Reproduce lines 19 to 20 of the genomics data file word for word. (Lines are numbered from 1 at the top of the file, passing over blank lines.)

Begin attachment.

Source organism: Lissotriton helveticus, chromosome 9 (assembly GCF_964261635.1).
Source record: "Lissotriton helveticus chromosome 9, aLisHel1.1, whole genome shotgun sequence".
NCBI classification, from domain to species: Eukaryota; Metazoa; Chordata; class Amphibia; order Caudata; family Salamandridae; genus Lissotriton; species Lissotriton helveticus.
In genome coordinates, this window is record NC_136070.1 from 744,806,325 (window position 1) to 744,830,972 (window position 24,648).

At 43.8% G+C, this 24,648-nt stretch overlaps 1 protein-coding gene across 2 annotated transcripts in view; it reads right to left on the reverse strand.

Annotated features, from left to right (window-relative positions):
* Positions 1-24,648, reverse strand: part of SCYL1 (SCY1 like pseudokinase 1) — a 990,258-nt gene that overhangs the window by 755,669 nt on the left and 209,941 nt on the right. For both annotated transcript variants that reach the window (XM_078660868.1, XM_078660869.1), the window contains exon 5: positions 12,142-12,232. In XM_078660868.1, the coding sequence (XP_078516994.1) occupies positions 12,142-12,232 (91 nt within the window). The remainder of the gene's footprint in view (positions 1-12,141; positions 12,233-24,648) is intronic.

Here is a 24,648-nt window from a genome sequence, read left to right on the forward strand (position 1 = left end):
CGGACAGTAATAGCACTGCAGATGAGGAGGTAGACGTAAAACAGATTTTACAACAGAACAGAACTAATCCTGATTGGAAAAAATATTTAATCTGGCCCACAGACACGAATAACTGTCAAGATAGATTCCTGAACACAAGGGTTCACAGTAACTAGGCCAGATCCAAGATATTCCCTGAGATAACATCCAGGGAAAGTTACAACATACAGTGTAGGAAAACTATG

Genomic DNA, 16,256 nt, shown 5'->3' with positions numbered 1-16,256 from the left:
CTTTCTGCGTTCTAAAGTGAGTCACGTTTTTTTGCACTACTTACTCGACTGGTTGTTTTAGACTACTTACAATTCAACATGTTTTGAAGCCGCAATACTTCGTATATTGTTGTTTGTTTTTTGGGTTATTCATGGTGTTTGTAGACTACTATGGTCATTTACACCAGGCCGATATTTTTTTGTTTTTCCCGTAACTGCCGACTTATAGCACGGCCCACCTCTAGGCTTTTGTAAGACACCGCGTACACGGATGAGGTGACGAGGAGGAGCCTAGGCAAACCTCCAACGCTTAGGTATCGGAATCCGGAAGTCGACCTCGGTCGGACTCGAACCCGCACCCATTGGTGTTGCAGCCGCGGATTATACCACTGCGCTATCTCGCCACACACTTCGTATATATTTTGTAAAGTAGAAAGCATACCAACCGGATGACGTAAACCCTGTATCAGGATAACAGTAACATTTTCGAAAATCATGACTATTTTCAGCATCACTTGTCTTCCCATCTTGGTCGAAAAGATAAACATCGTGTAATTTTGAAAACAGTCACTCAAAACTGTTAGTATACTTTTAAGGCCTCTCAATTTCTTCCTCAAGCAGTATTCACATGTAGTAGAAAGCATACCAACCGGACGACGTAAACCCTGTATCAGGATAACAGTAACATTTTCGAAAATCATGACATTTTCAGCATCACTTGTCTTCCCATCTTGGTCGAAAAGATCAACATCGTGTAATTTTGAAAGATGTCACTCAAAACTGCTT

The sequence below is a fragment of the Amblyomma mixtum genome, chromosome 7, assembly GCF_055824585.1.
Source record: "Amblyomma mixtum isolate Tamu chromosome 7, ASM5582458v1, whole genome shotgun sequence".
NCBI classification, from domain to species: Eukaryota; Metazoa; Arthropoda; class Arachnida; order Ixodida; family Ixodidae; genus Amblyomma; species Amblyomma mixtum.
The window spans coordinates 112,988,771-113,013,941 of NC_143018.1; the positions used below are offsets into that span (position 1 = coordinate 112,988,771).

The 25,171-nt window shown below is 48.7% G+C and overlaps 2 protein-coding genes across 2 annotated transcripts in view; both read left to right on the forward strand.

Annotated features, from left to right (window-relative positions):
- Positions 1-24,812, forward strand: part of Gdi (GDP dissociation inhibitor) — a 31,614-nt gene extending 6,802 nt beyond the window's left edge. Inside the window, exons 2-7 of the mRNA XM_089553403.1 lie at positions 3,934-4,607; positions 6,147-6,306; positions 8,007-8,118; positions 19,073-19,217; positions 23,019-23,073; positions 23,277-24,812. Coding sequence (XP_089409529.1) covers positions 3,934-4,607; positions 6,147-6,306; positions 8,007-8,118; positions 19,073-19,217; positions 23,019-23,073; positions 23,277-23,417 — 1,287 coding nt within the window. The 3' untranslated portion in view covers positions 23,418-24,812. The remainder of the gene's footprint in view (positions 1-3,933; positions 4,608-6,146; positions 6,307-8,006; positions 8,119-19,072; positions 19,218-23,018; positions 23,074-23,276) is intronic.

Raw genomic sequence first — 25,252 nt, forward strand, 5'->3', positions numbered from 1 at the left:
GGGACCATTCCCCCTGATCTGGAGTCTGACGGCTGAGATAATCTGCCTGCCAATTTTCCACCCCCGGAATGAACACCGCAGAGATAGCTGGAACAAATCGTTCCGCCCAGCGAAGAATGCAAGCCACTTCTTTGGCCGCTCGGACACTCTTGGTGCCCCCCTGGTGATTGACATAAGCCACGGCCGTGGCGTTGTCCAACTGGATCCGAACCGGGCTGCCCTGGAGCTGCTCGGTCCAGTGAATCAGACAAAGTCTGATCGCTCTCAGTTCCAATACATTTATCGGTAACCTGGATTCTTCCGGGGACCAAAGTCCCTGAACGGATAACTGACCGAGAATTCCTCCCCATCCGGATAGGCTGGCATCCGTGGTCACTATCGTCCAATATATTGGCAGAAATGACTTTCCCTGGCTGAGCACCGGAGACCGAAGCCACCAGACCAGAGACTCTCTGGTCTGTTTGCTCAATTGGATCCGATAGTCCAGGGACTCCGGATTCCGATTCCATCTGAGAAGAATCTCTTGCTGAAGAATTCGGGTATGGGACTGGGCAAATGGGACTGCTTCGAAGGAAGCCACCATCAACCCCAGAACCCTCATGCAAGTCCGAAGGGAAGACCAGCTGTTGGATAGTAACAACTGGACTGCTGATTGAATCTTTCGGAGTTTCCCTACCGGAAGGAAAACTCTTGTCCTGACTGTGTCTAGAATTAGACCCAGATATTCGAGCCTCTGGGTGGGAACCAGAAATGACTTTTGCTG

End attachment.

Raw genomic sequence first — 25,252 nt, forward strand, 5'->3', positions numbered from 1 at the left:
GGGACCATTCCCCCTGATCTGGAGTCTGACGGCTGAGATAATCTGCCTGCCAATTTTCCACCCCCGGAATGAACACCGCAGAGATAGCTGGAACAAATCGTTCCGCCCAGCGAAGAATGCAAGCCACTTCTTTGGCCGCTCGGACACTCTTGGTGCCCCCCTGGTGATTGACATAAGCCACGGCCGTGGCGTTGTCCAACTGGATCCGAACCGGGCTGCCCTGGAGCTGCTCGGTCCAGTGAATCAGACAAAGTCTGATCGCTCTCAGTTCCAATACATTTATCGGTAACCTGGATTCTTCCGGGGACCAAAGTCCCTGAACGGATAACTGACCGAGAATTCCTCCCCATCCGGATAGGCTGGCATCCGTGGTCACTATCGTCCAATATATTGGCAGAAATGACTTTCCCTGGCTGAGCACCGGAGACCGAAGCCACCAGACCAGAGACTCTCTGGTCTGTTTGCTCAATTGGATCCGATAGTCCAGGGACTCCGGATTCCGATTCCATCTGAGAAGAATCTCTTGCTGAAGAATTCGGGTATGGGACTGGGCAAATGGGACTGCTTCGAAGGAAGCCACCATCAACCCCAGAACCCTCATGCAAGTCCGAAGGGAAGACCAGCTGTTGGATAGTAACAACTGGACTGCTGATTGAATCTTTCGGAGTTTCCCTACCGGAAGGAAAACTCTTGTCCTGACTGTGTCTAGAATTAGACCCAGATATTCGAGCCTCTGGGTGGGAACCAGAAATGACTTTTGCTG